• A Google developer has hinted that early Android Q builds may reach more users next year thanks to prospective Generic System Image (GSI) developments.
  • The moves could allow any Project Treble-supported device, not just select handsets, to run previews ahead of the software’s full launch.
  • The developer said there may be a way to test Android Q without physically flashing the GSI in future, too.


A Google engineer has hinted that Android Q previews may be available on more devices than ever before ahead of its full-scale release in 2019. The engineer, Hung-ying Tyan of Google’s Project Treble team, made the comments during Android developer summit last week (via XDA Developers).

Hung-ying was holding a talk on Generic System Images (GSIs). A GSI is a pure version of Android based on the Android Open Source Project (AOSP) code used to test compatibility on Android smartphones. In order to benefit from quick updates via Project Treble, for example, a hardware manufacturer must be able to boot a GSI and ensure it works correctly on their device.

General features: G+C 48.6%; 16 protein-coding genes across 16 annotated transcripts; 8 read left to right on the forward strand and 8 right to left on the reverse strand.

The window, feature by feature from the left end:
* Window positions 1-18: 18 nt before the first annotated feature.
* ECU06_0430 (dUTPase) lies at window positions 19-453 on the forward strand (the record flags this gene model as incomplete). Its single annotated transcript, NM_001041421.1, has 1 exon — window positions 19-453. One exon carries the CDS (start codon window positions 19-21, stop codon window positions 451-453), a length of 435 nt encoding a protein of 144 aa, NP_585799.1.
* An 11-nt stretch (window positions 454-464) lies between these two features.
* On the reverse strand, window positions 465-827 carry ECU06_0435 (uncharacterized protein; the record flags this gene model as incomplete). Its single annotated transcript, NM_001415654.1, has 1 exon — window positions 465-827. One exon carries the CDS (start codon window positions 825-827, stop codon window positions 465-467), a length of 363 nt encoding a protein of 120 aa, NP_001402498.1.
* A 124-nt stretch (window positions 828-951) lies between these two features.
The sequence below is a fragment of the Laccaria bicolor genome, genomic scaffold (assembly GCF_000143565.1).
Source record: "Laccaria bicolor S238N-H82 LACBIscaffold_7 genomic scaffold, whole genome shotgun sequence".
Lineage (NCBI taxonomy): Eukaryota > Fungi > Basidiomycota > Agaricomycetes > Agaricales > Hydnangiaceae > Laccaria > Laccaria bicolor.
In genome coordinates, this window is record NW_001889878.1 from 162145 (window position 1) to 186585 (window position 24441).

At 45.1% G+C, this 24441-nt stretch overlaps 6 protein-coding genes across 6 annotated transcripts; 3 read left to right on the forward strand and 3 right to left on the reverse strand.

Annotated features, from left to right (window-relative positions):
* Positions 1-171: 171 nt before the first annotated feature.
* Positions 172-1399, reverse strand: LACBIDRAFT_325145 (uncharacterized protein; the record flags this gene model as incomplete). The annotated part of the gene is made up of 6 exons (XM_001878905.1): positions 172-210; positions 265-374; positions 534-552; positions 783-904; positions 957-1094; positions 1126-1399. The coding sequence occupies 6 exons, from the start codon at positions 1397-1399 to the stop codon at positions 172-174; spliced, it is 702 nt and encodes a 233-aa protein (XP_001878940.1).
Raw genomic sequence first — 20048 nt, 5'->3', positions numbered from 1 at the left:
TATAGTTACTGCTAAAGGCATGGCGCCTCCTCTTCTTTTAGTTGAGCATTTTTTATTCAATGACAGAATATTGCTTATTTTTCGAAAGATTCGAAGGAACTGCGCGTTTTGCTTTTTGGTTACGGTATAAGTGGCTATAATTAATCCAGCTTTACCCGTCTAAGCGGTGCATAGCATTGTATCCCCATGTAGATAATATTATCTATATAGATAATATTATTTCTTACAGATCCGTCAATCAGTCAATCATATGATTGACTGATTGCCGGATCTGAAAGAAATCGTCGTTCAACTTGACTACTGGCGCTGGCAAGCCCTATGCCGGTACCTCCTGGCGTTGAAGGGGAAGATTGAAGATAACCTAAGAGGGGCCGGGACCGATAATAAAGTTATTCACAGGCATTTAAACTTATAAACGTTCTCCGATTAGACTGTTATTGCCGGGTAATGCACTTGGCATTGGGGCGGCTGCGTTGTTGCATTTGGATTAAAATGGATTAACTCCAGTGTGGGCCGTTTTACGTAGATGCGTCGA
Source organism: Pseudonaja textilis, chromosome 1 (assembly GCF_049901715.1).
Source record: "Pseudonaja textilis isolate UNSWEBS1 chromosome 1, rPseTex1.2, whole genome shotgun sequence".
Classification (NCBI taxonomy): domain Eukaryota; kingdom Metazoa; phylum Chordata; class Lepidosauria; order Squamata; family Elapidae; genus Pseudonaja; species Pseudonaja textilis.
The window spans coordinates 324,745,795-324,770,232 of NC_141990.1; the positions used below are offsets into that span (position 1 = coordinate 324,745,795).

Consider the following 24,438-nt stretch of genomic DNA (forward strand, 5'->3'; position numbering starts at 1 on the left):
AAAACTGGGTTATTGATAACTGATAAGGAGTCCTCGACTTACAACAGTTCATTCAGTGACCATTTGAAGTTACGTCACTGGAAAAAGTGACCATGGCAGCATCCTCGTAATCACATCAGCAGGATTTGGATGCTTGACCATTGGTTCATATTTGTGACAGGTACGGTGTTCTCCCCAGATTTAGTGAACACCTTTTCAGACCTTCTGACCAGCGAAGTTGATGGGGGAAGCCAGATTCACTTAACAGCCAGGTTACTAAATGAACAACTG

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This is a key part of Project Treble, but it seems Google wants to diversify GSI use cases. Hung-ying said the team is “exploring ways to make future GSI available earlier than the release of next Android version. So you will be able to try out next Android version earlier over GSI.” This, according to Hung-ying, would be mutually beneficial, seeing as more users would get access to the software the team could receive earlier feedback.

What’s more, Hung-ying said that there might be a way to test out GSI, without flashing it, in the future — something which can be a tricky process.

What this would mean for Android fans is that more people could gain access to the early version of Android Q (the upcoming version of Android), sooner. With the Android P Developer Preview, Google allowed Pixel users (and later some other Android device owners) to test the software from March last year ahead of its full release in August. The implication of GSI becoming available earlier is that any Project Treble-equipped phone would be able to install the next Developer Previews — opening them up to many more users.

This is just a possibility for now, but Hung-ying said we should stay tuned for more information in the future. It seems like it could happen.

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